600 Old Wheatland Rd.,
Vincennes, IN 47591
Phone: (812) 882-1479
Fax: (812) 882-4648
Reflecting the rich heritage of Vincennes, these historic sites include the Indiana Territorial Capitol Building, a two story frame structure that was built in 1805 and held together by wooden pegs, The Elihu Stout Print Shop, a replica of the original The Jefferson Academy that was founded in 1801, and The Maurice Thomspon Building, the birthplace of noted the author.
The home of William Henry Harrison, Governor of the Indiana Territory, as well as the ninth president of the United States, magnificent mansion reflects the 1800's and is filled with antique period furnishings, paintings, and china. Unique features of the home include mannequins clothed in authentic period outfits and a bullet hole in the far left window of the dining room where someone tried to shoot William Henry Harrison while he was holding his son.
Partitioned into two small rooms and a living room, this house was the home of French trader Michel Brouillet and has features including a massive double chimney with a fireplace in the living room, sparse furnishings throughout the house, and a rare enclosed bed in the front bedroom that has the date 1759 carved on its doors. The museum exhibits the four periods of American prehistory and features an exhibit of Mastodon bones found near Vincennes.
Operating hours are 12 to 6 p.m., Monday through Sunday.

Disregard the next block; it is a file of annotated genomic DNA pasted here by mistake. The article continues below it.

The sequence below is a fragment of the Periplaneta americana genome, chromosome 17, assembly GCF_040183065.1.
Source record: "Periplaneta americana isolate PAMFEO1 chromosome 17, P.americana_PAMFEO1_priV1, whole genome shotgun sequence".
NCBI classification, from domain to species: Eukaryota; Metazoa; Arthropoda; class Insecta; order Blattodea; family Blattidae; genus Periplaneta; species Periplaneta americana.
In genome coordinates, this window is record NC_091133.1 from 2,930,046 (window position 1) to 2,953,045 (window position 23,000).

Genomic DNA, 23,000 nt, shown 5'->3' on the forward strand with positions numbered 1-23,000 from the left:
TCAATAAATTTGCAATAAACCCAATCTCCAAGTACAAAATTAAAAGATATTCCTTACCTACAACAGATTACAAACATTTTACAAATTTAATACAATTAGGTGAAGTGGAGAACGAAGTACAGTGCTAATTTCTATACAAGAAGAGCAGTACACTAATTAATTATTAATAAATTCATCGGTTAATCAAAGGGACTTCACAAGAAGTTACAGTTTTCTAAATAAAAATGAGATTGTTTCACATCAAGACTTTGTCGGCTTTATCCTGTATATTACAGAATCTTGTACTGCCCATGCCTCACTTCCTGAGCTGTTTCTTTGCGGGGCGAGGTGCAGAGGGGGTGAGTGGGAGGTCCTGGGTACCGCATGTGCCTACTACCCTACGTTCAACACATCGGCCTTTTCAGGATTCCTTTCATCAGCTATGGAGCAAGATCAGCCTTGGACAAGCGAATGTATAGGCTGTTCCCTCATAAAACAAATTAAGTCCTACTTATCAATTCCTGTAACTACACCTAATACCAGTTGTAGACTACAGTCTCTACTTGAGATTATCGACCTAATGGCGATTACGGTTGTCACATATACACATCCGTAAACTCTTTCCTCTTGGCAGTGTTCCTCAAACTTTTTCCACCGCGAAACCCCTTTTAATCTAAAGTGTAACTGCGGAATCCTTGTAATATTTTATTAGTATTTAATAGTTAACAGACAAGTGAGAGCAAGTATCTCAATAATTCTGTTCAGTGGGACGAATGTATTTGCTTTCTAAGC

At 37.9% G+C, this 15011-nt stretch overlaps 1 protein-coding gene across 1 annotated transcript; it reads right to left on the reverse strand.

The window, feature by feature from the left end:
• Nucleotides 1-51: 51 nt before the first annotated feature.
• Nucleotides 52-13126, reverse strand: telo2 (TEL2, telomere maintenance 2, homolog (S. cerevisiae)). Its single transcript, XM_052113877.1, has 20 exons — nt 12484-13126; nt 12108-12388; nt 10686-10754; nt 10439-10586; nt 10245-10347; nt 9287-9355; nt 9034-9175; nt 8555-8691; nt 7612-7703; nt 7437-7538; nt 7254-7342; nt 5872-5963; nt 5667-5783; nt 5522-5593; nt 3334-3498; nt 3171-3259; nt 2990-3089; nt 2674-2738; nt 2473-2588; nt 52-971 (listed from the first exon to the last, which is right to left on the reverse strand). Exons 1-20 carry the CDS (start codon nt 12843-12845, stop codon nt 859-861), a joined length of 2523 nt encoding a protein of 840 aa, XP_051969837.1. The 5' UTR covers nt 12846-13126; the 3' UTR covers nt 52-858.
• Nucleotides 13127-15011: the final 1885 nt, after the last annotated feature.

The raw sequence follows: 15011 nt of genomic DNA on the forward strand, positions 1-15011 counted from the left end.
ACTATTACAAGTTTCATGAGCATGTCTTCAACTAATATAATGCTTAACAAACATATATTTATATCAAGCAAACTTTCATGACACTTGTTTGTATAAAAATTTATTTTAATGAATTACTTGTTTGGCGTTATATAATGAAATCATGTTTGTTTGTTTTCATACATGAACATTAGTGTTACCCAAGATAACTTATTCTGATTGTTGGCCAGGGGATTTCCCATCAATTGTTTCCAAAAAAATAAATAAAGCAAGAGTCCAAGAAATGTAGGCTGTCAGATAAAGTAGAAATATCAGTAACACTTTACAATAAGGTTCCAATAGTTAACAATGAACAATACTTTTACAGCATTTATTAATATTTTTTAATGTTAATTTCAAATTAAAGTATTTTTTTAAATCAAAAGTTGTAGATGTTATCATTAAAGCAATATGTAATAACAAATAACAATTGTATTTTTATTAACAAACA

The Old Cathedral Complex is home to the Basilica of St. Francis Xavier. This place is the burial site for four Bishops and the adjoining cemetery is a resting place for almost 4000 persons. Built in 1826, it boasts splendid Greek Revival architecture both inside and out.
The oldest Catholic church in Indiana, this historic church stands on the site of three previous churches including the first log church in the area built in 1749. A bell is in the spire that hung in the original tower. Four bishops are buried in the crypt of the current cathedral and over 4,000 early citizens of Vincennes are buried in the adjoining cemetery.
George Rogers Clark Memorial is located inside the George Rogers Clark National Historical Park. Closed for a thorough refurbishment in 2008, this memorial opened in its spanking new avatar in 2009 to the delight of Vincennes' townsfolk. The French Commons area is located near the park right by the Wabash River, and it plays host to numerous community events. The Spirit of Vincennes Rendezvous is an annual fest that takes place here, when everyone's dressed in period clothing just like in the 1700's. This is a great time to visit.
Located on the banks of the Wabash River, the George Rogers Clark National Historical Park is steeped with history and patriotism. It features a 1936 memorial and a visitor center. The circular, granite memorial building with Greek columns is one of the highlights of this historic park. It is said to be built where the Fort Sackville was captured by Lieutenant Colonel George Rogers Clark and his army of 170 men which gave the United States a foothold to the frontier. Visit the visitor center for its informative displays and programs.
The Gibson County Court House is a historical landmark of the city. Dating back to 1884, the Court House building is a fine example of Romanesque Revival style of architectural designing. The clock tower, corner towers and the beautiful mosaic tiles make for a classic structure. Not just that, even the floors of the offices inside are covered with original oak wood. Department 56's Original Snow Village Courthouse was inspired from the design of the Gibson County Court House. For additional details, check website.